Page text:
Hans von Beseler was a German General and staff officer who is best known for his role in the siege of Antwerp. Born in Greifswald, on the coast north of Berlin, he entered the Prussian army in 1868, fighting in the Franco-Prussian War. He rose steadily in the German Army, and became deputy chief of the General Staff in 1899, under the famous Alfred von Schlieffen.
When von Schlieffen retired, Beseler was one of the leading candidates for the post of chief of the General Staff, which eventually went to Helmuth von Moltke. Beseler was appointed inspector general of fortresses, engineers and sappers, a role that that he held until his retirement in 1910. In 1907 he had been promoted to general of infantry.
On 2 August 1914 Beseler was appointed commander of the III Reserve Corps, part of General von Kluck’s First Army, at the extreme right of the German advance into Belgium. As the Germans advances, the Belgian army retreated into Antwerp, and on 17 September Beseler was given the task of capturing the fortress.
The rest of September was spent in preparation. The heavy guns used at Liège and Namur were sent to Antwerp, and on1 October the heavy bombardment began. By 3 October the Germans had blasted a hole in the outer line of forts and advanced towards the next line. The defence of Antwerp nearly collapsed at that point, but was propped up for two more days by the arrival of a small number of British troops, who gave some hope of further reinforcement.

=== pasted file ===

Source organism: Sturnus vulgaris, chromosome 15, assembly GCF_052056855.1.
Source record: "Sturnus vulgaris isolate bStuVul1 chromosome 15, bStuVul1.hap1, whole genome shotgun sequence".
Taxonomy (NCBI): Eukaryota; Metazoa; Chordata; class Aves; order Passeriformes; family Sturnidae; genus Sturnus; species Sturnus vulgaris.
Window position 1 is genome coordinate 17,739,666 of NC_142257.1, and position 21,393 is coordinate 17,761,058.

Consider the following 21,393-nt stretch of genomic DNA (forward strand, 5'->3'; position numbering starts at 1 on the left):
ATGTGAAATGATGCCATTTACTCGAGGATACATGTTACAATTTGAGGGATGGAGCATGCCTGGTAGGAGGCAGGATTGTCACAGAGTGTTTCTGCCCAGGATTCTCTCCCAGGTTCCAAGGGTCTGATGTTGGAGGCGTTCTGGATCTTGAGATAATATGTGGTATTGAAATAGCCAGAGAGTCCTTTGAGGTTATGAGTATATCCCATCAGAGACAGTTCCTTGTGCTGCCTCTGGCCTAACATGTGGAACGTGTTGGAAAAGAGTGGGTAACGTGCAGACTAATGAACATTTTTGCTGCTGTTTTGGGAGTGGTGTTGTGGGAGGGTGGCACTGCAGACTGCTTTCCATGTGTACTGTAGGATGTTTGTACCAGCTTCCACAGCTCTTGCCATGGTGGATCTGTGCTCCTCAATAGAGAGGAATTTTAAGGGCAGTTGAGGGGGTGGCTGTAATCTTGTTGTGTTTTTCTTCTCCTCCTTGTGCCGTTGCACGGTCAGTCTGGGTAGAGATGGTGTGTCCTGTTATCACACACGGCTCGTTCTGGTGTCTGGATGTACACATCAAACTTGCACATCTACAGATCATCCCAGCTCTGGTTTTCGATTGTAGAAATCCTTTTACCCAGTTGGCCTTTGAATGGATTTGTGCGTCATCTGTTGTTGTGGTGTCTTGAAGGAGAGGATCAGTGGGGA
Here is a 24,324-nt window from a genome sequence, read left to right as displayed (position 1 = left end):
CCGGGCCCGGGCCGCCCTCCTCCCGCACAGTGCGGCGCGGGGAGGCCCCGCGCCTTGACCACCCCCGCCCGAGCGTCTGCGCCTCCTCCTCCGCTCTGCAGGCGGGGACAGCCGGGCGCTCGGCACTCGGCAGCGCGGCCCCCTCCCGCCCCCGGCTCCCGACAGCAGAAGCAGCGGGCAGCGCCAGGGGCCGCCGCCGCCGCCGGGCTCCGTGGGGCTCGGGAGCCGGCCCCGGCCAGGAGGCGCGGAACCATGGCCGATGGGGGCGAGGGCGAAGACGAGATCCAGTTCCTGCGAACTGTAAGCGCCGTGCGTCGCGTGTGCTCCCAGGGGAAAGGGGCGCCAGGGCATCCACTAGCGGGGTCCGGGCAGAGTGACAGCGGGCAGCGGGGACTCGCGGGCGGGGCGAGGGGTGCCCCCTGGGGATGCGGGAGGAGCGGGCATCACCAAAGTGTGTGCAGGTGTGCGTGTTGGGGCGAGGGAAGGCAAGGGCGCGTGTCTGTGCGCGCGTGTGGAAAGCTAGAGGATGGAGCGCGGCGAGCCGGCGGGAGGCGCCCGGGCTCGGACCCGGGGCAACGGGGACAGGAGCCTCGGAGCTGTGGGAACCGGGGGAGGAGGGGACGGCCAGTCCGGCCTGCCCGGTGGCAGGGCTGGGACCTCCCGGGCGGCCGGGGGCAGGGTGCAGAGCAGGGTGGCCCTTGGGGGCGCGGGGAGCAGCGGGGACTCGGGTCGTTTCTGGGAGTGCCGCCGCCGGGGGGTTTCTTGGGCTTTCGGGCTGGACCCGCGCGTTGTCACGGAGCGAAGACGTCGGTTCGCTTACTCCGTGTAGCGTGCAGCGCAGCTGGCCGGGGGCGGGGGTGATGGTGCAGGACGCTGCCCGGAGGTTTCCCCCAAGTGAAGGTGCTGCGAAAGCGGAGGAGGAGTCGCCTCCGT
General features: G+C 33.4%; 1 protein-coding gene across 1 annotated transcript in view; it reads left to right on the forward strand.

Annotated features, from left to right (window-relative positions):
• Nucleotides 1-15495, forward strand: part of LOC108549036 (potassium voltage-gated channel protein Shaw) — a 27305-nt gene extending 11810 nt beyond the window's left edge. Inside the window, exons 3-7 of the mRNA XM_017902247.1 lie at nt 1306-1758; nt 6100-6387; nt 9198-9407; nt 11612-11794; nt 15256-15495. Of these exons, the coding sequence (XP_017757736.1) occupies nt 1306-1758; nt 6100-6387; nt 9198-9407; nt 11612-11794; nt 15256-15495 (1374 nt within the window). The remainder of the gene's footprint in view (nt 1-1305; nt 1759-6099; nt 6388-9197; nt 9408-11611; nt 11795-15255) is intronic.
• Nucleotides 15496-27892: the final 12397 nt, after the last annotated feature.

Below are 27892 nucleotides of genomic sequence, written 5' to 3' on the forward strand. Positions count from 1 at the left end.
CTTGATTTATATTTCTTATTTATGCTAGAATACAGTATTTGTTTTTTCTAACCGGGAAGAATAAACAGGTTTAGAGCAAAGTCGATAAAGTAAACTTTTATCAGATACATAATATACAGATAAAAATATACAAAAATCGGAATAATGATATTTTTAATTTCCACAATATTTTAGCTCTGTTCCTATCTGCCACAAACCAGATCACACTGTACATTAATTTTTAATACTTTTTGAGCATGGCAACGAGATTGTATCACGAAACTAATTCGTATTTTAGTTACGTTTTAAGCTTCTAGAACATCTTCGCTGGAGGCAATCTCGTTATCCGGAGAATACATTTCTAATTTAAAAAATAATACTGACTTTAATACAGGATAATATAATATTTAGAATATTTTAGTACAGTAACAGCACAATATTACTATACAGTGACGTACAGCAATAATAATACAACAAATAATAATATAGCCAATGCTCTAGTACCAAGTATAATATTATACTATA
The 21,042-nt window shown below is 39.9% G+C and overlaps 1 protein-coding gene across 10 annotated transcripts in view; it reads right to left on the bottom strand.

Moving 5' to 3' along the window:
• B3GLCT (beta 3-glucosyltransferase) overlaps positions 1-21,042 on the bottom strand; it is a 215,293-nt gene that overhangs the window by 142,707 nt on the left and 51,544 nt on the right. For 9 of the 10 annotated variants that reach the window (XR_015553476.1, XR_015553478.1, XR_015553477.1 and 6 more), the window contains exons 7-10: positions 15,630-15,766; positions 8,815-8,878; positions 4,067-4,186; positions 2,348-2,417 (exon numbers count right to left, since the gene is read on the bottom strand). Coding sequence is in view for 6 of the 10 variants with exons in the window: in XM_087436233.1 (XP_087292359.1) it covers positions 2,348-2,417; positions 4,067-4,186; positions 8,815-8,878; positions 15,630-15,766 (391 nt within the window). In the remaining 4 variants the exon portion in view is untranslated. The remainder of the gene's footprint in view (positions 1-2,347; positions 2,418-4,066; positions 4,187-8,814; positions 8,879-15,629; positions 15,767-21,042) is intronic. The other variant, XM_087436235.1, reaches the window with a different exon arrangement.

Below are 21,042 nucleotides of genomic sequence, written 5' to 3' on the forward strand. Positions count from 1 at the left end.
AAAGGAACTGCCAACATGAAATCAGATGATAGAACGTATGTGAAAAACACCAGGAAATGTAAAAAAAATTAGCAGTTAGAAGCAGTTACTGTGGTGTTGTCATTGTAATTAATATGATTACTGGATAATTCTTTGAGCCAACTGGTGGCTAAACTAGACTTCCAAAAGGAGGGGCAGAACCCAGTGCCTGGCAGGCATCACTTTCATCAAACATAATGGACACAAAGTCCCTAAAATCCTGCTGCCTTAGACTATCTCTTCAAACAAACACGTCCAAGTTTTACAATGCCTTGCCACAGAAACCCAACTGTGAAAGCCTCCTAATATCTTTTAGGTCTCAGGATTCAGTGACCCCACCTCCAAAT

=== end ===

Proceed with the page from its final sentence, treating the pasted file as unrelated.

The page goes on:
Beseler continued with his methodical plan. On 5 October the second and final line of modern forts was breached, and on the next day King Albert of Belgium ordered the evacuation of the city. Antwerp surrendered on 10 October. Beseler was awarded the Pour le mérite for his achievement.
The III Reserve Corps followed the Belgians to the Yser, taking part in the battle of the Yser during November, before being sent east to join the Ninth Army. There Beseler would take part in a second great siege, at Novo-Georgievsk (10-20 August 1915), during the campaign that followed the German breakthrough at Gorlice-Tarnow. Using some of the same siege guns as at Antwerp, Beseler concentrated on a small number of forts on the north eastern segment of the defences and created a breach through which the German infantry was able to advance. The fort surrendered on 20 August.
This success marked the end of Beseler’s purely military career, for on 24 August Beseler was appointed as the German governor general of Poland, based at Warsaw. The post-war reaction to his period of rule would suggest that he was reasonably impartial – the Poles found him too Prussia, the Germans too pro-Polish. He was in favour of reviving Congress Poland. This was the version of Poland created at the end of the Napoleonic Wars, and had been a semi-autonomous region within the Russian Empire, theoretically ruled by the Tsar as King of Poland as a constitutional monarchy. The original Congress Poland had only lasted until 1831, and was then replaced by direct Russian rule. The only difference in Beseler’s plan was the substitution of the Kaiser for the Tsar.
This idea was put into practise on 5 November 1916. The new Kingdom of Poland attracted some notable supports, amongst them Józef Piłsudski, who served as minister of war until his arrest in the summer of 1917. Independence would come at the end of the war, but Poland was expected to play her part in the war. Ludendorff saw the new Poland as a recruitment ground, but very few Polish troops came forward, and after the arrest of Pilsudski, the idea collapsed.
On 12 November 1918, at the end of the war, Beseler fled from Poland. He was later criticised by right-wing groups for leaving his troops without a formal farewell, although a more valid criticism might be that he left then unarmed and in the middle of a hostile population. In the event the German garrison of Warsaw was peacefully evacuated and Beseler was cleared of all charges by a mock trial called as his request. By 1918 the sixty eight year old Beseler was seriously ill. He died at Neubabelsberg on 20 December 1921.